Reduce pollution. Save lives. Protect the planet.

September 1, 2015

This post is from one of our resourceful communications summer interns Alex Rivlin, who spotted this story and realized the connection to the work we do.


How polluted does water have to be to become flammable?

Bellandur Lake is just southeast of Bangalore, India. It is the largest lake there. The water in Bellandur Lake is so polluted that it does not even look like water. The top of the lake is covered with white, toxic foam, and the water below has turned black from the mass amounts of chemicals and sewage. The foam is evidently flammable, as it caught fire in May of 2015. The foam rose to twelve feet due to rain, and spilled onto the banks of the lake, destroying nearby wetlands and causing allergic reactions in some residents in the area.

Pollution’s destructive nature is not only prevalent in developing nations. In the U.S., the Cuyahoga River in Ohio famously caught fire in the late 1960s. Sewage from the city was pumped into the river, resulting in a brown color and common oil slicks. The water became sludge, and all the fish died as a result. People saw how destructive pollution can be, and knew that change was needed. The Cuyahoga River fire was the catalyst for the start of the environmental movement in the 1960s. It resulted in the creation of the Clean Water Act (1972), The Great Lakes Water Agreement, and the creation of the Environmental Protection Agency (EPA).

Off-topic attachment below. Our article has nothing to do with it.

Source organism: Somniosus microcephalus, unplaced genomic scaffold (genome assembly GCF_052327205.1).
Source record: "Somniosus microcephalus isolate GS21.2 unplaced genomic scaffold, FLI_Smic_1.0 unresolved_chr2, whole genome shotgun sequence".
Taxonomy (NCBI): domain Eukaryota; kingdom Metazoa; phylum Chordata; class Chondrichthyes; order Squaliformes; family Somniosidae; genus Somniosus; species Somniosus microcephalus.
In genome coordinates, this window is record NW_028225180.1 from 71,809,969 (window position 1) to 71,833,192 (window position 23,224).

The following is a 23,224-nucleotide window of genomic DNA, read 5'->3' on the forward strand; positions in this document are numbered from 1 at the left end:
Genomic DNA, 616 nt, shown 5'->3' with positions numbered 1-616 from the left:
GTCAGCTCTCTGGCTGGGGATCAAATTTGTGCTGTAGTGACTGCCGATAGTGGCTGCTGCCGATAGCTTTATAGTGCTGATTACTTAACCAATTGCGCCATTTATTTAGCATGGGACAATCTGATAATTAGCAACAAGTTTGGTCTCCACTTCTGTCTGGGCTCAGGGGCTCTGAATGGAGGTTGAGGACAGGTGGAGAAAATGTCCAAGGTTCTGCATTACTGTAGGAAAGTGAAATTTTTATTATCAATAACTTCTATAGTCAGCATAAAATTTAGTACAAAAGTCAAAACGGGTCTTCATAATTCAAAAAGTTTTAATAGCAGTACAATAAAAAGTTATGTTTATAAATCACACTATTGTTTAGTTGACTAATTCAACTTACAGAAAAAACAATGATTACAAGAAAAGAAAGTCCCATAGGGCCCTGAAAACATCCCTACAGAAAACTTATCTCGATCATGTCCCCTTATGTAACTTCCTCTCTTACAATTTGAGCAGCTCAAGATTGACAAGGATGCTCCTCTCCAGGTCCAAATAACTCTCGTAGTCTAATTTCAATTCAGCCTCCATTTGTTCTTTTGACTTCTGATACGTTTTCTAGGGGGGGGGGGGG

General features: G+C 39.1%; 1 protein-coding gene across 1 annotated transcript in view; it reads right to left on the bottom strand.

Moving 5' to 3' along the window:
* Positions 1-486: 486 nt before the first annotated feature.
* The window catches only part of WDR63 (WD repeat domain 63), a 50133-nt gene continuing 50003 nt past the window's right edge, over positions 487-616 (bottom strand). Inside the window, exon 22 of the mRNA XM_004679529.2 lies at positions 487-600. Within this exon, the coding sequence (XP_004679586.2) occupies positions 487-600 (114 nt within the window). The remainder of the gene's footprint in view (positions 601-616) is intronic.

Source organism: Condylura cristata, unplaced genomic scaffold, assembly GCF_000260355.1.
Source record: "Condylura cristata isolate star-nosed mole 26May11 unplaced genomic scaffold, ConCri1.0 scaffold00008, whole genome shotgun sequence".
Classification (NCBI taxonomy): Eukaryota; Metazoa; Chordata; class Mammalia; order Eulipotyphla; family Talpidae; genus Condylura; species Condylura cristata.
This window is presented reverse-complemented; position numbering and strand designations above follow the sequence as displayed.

The Cuyahoga River on fire in 1948. Image courtesy of Cleveland State Library Special Collections

Other countries are affected by pollution, and now have to work on solving these issues like the U.S. did in the 1960s. There are ways of solving pollution-related issues, and they are very effective. Since 1988, the EPA has been working on cleaning and restoring the Cuyahoga River. After years of hard work, the Cuyahoga is on its way back to health. Bald Eagles finally returned to live there in 2006, and being at the top of the food chain, are eating fish in the river. With wildlife back, the Cuyahoga is one step closer to being free of pollution.

Pure Earth focuses on helping to clean up polluted areas in poor countries. We go to different sites around the world and implement projects to rid the communities of toxic pollution. Pollution affects us all, and we need to work together to reverse the damage caused by it.

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